Interview schedules have been set for Marion County’s incumbent judges seeking retention, just one day after members of the Marion County Judicial Selection Committee convened.
The second iteration of retention interviews for Marion County judges will begin in less than a month. A committee will interview 13 judges seeking retention before opening applications for three pending vacancies to be filled this year on the Marion Superior bench.
Judge Nancy Eshcoff Boyer, a longtime judge and the first woman jurist in Allen County, has announced her retirement from the bench after nearly 30 years of service. “Allen County is a better and more compassionate place because Judge Boyer chose a career in public service,” one colleague said.
Applications are now available for incumbent Marion Superior trial court judges who wish to stand for retention this year. Members of the Marion County Judicial Selection Committee announced they will gather next month to review procedures for the retention of judges in Marion County trial courts for the 2020 election cycle.
On the federal level, ratings of judicial nominees are often cast as partisan. But in Indiana’s state courts, bar leaders say they view their role as helping Hoosiers to impartially decide whether members of the judiciary are adequately serving their communities.
Indiana Chief Justice Loretta Rush will serve a second term as head of the Hoosier judiciary after a unanimous reappointment vote Wednesday from the Judicial Nominating Commission.
Here are the 50 most-read stories written by the Indiana Lawyer staff and posted online in 2018, based on page views through Dec. 10 provided by Google Analytics. Click the links to read the full stories.
A new poll of Indiana State Bar Association members strongly supports keeping two state appellate judges on the bench, but Hoosiers will have the final say on their retention this November.
Each of the 17 Marion Superior Court judges who interviewed for retention this week should keep their posts for the next six years, the Marion County Judicial Selection Committee recommended Tuesday.
With the first day of Marion County judicial retention interviews completed Monday, the Marion County Judicial Selection Committee is preparing for its final six interviews on Tuesday.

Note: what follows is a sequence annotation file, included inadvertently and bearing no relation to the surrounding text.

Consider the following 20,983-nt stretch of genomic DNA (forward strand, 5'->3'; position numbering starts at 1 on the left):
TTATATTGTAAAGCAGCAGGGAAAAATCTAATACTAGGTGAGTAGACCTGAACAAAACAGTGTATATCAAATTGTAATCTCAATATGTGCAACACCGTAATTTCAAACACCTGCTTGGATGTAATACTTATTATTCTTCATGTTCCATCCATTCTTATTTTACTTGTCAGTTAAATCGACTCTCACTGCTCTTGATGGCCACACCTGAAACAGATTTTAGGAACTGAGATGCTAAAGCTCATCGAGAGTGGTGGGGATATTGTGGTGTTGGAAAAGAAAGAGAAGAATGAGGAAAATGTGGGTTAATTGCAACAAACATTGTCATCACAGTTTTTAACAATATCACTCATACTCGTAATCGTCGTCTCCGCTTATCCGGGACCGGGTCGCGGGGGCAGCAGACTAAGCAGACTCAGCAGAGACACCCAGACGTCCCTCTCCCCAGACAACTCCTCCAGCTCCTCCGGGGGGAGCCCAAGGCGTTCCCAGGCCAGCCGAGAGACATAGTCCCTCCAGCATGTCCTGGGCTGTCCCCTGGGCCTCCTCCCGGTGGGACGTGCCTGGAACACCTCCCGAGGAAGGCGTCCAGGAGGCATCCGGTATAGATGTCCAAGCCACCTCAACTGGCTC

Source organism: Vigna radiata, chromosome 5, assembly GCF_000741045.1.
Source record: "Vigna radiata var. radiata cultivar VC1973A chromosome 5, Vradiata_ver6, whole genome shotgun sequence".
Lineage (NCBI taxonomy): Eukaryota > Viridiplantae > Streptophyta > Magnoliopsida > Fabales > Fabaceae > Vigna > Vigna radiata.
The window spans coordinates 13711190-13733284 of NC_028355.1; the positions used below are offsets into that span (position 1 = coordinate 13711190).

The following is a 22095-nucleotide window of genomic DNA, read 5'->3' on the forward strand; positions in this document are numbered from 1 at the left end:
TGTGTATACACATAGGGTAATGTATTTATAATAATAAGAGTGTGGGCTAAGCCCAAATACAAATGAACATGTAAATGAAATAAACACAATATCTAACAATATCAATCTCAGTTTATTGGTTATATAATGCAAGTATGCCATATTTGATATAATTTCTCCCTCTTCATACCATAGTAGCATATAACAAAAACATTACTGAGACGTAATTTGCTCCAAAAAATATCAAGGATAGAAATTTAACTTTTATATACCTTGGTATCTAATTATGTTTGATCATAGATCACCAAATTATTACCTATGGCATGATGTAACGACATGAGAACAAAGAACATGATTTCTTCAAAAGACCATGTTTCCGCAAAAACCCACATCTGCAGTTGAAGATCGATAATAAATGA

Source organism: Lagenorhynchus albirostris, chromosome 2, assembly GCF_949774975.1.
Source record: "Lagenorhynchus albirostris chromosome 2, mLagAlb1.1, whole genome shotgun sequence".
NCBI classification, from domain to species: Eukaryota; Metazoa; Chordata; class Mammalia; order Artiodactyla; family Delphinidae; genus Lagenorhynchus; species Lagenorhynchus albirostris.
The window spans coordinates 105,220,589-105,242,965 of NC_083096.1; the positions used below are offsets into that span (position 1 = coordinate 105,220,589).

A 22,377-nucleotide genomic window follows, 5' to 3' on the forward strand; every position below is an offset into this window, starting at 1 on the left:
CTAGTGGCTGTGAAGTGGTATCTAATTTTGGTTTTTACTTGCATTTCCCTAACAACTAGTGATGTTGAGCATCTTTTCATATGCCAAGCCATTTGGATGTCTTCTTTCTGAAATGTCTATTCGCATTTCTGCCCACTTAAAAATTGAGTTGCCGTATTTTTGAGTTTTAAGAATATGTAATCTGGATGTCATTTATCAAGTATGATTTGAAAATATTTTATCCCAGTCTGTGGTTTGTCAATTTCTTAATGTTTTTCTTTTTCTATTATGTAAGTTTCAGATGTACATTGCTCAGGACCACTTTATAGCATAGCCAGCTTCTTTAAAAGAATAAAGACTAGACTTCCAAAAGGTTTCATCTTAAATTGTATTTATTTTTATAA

The closing of 4-year-old Indiana Tech Law School in Fort Wayne, and the revelation that 138-year-old Valparaiso University Law School faced an uncertain future, made law school troubles the top legal news story of 2017, as determined by the staff of Indiana Lawyer. Changes on the federal and state bench also were among the year’s top stories.
The Marion County Judicial Selection Committee is inviting current Marion County judges to submit their applications for retention, marking the first time merit selection will be used to choose or retain judges in Indiana’s largest county.
Despite public concerns that a bill for choosing Indianapolis judges would reduce diversity on the bench, deprive Marion County residents of the right to directly elect jurists and elevate political considerations, a House committee Wednesday advanced a merit-selection measure supported by lawyers, judges and the business community.
The 7th Circuit Court of Appeals has affirmed a district court’s decision not to order a special election for Marion County Superior judges after two candidates for judge said their names were unconstitutionally kept off of the general election ballot.
A disbarred Goshen lawyer who wanted to run for judge of Elkhart Circuit Court got nowhere trying to convince a federal judge he was wrongly denied the opportunity.
Charles Geyh has been chosen as one of just 33 professors from universities from around the country for the prestigious 2016 Andrew Carnegie Fellows Program. He is believed to be the first from IU Maurer to receive the recognition.
Indiana lawmakers were unable to come to an agreement on how to select Marion County Superior Court judges by the end of the legislative session on Thursday night and punted the decision until next year.
Lawmakers are working to craft an 11th-hour agreement on how judges should be chosen in Marion County after they were unable to reach a compromise Monday. Meanwhile, Indianapolis’ historically black bar association called for direct election of judges instead of a proposed merit-selection system.
A proposed merit-selection plan giving state lawmakers a strong hand in the nomination and appointment of Marion Superior judges will be introduced Wednesday to the Senate Judiciary Committee.